Medal, Benefits Finally Secured For Navajo Code Talker
Fifty—nine years after Teddy Draper Sr. narrowly survived the Battle of Iwo Jima, the Navajo Code Talker finally has been awarded the Purple Heart by the U.S. Marine Corps. In addition, the 80 year old Arizonan has also won benefits for hearing loss, temporary blindness and other injuries he sustained from a mortar blast in the 1945 WWII Pacific Island battle.
Treated by battlefield medics who made no record of his injuries and promptly returned him to combat, Draper’s requests for disability benefits were first denied in 1946.
“They shut me off right away” Draper said from his home on the Navajo Reservation near Chinle, Arizona. “I appealed , appealed, appealed.”
Draper credits both recent acquisitions (the medal and veterans benefits) to his pro bono attorney, George P. Parker, Jr. of the San Antonio law office of Houston-based Bracewell & Patterson. It was a chance encounter between the two men in Colorado four years ago where Parker has a home and Draper gave a lecture on the code talkers at the Anasazi Heritage Center in Cortez.
After Draper’s lecture, another speaker – longtime friend John Renbourne – told the audience of Draper’s struggle to get his veteran benefits and a well deserved medal, Parker, a labor law specialist, said his wife urged him to help Draper. A novice in veteran’s matters, he turned to the nonprofit National Veterans Legal Service program in Washington, D.C. for advice.
Over the years, Draper worked mainly as an interpreter but became unemployable because of his hearing loss and was tormented by vivid memories of the 36-day Iwo Jima battle before the island was secured by U.S forces.
His appeals for higher benefits were rejected until 1997, when he won a small allowance for his hearing loss but still wasn’t treated as fully disabled. Then, Parker entered the picture and at no cost to Draper, Parker and his researcher, Penny Robinson, clocked more than 500 hours over a 16 month period to undo a string of government decisions that shortchanged Draper.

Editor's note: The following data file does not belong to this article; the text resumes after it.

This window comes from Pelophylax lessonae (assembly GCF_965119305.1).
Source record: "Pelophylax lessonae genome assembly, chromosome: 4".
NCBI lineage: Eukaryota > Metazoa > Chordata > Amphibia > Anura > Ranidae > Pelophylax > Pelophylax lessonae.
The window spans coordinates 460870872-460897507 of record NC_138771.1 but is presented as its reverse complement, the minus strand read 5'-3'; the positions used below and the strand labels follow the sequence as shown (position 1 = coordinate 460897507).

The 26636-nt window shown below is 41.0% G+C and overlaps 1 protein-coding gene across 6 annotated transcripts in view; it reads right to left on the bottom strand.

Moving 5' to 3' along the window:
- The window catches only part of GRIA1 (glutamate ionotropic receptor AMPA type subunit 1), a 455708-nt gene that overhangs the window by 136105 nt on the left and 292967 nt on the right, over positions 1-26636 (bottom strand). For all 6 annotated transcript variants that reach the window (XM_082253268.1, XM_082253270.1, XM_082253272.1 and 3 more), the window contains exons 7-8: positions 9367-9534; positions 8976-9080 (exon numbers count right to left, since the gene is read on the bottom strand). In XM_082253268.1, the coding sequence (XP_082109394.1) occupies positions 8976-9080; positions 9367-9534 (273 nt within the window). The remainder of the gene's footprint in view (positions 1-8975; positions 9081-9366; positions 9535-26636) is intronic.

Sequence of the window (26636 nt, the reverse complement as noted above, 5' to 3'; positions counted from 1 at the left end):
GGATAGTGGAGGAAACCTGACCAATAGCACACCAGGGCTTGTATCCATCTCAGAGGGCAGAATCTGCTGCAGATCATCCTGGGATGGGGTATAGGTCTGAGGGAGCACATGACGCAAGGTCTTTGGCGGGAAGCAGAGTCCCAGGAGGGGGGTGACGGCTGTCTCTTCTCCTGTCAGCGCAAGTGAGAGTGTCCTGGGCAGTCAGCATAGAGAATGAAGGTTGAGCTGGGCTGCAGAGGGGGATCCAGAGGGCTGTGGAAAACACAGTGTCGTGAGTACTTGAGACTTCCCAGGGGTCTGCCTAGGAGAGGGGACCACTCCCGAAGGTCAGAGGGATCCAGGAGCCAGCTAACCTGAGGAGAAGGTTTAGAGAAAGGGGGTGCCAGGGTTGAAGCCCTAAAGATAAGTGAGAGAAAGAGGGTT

Since admitting its “clear and unmistakable” error in January of this year, the government has awarded Draper nearly $80,000 in past benefits and increased future payments by $20,000 per year for hearing loss and post traumatic stress disorder.
This story was edited from the March 15th edition of the Houston Chronicle – San Antonio Bureau bylined John W. Gonzalez.
I learned about the Navajo Code Talkers from a Marine friend of mine who had served in the South Pacific. That was the one aspect of the war, more than any other, that fascinated me, but there was never much information available at the time about their involvement in the Pacific Theatre of Operations where they had served.
What I, and most of America, didn’t know was that code talkers were barred by the government from discussing their secret mission until 1968 when the language was declassified. By that time, WWII and their heroic deeds were yesterday’s news.
As a sometime screenwriter, I was delighted to learn that a film was finally being made about the Navajo Code Talkers - "Windtalkers" - expecting to see Nicolas Cage in the role of Technical Sgt. Philip Johnson, originator and developer of the code talker program. Johnson, son of a missionary, had grown up on the sprawling northern Arizona reservation and spoke fluent Navajo.
It was a was a huge disappointment to me to read the reviews of the film which highlighted the angst of the Nicolas Cage role as a GI assigned as a body guard to a code talker rather than telling the actual story of the code talkers themselves, which in my opinion, is far more interesting than the script concocted by director John Woo and his screenwriters.
Perhaps one day the true story will be produced in a non-documentary/entertainment film that will put the roles of Teddy Draper Sr., Lloyd Oliver, Carl Gorman, Preston and Frank Toledo and the hundreds of Navajo Code Talkers into proper perspective.
Native Unity - A place for Native American Peoples to solidify their tribes to make a positive impact on the cultural, social, economic and political fabric of American society and a place for non-Natives to better understand the ways of the American Indian.